Read This Week: 2 Thessalonians 1
We ought always to thank God for you, brothers and sisters, and rightly so, because your faith is growing more and more, and the love all of you have for one another is increasing. Therefore, among God’s churches, we boast about your perseverance and faith in all the persecutions and trials you are enduring. All this is evidence that God’s judgment is right, and as a result, you will be counted worthy of the kingdom of God, for which you are suffering. – 2 Thessalonians 1:3-5 NIV
Suffering is an inevitable part of life and the human condition that we naturally want to avoid. Yet, it is through suffering that we often grow the deepest, discover the most about ourselves, and solidify our mettle. If we are humble and teachable, hard times can produce character and build into our fabric the qualities of endurance, faith, and resilience. These are all positive and vitalizing outcomes gifted to us through pain.
In the Bible, suffering is seemingly always tied to spiritual growth and that is what Paul is saying to the Thessalonians. He wants them to understand that suffering is a normal part of the Christian life and that God sees them as worthy to endure it. God makes us worthy through the gospel to walk through trials and supplies the resilience we need to keep going.
People who are resilient live by their call to follow God amid their suffering. They believe that the Lord will take care of them no matter the circumstances. They don’t steer from the path and are resolute in surviving the onslaught of problems that arise in life. Paul also tells us in Philippians 1:6 that the call on our lives is initiated by God and will be carried out and completed according to his will. It is God who initiates the call and He will finish what he started. We can trust that and allow it to gives us the resolve we need to keep going.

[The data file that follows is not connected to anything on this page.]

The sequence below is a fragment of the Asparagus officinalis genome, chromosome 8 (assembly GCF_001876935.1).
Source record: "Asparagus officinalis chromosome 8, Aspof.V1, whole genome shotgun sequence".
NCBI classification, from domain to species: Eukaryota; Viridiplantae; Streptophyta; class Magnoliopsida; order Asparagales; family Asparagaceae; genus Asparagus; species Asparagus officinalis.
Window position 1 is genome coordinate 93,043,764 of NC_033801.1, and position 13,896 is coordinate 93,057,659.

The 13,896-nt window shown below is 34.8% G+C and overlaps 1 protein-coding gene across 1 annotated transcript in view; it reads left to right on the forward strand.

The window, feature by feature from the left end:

Paul is not naive about the situation in 2 Thessalonians 1. He knew of their suffering but it wasn’t because they were complaining about it. It was because of the testimony of their resilience. Resilient people are never complainers or whiners. They shed tears over tough things, but it doesn’t stop them. We may cry over what is breaking our heart, yet still, be considered resilient. Sorrow does not imply surrender. Sometimes life becomes overwhelming to the point that it provokes a variety of emotional expressions but none of those expressions have to involve giving up.
The Psalmist often wept over his own plight and various troubles but he always ended such rants with steadfastness and praise to God. A resilient person’s eyes may well up with tears but their hearts are filled with courage and their mouths with admiration for the strength God gives. Think about this the next time you are going through a storm, resilience equals crying as much as you need to while staying the course.
A resilient life is one that is not only aware of trials and suffering but understands that the hard times are an indicator of belonging to God’s kingdom and life with Him. Resilient people stay true to their calling through all the seasons of life, crying some along the way but never, ever quitting. That type of life and those type of people are worthy.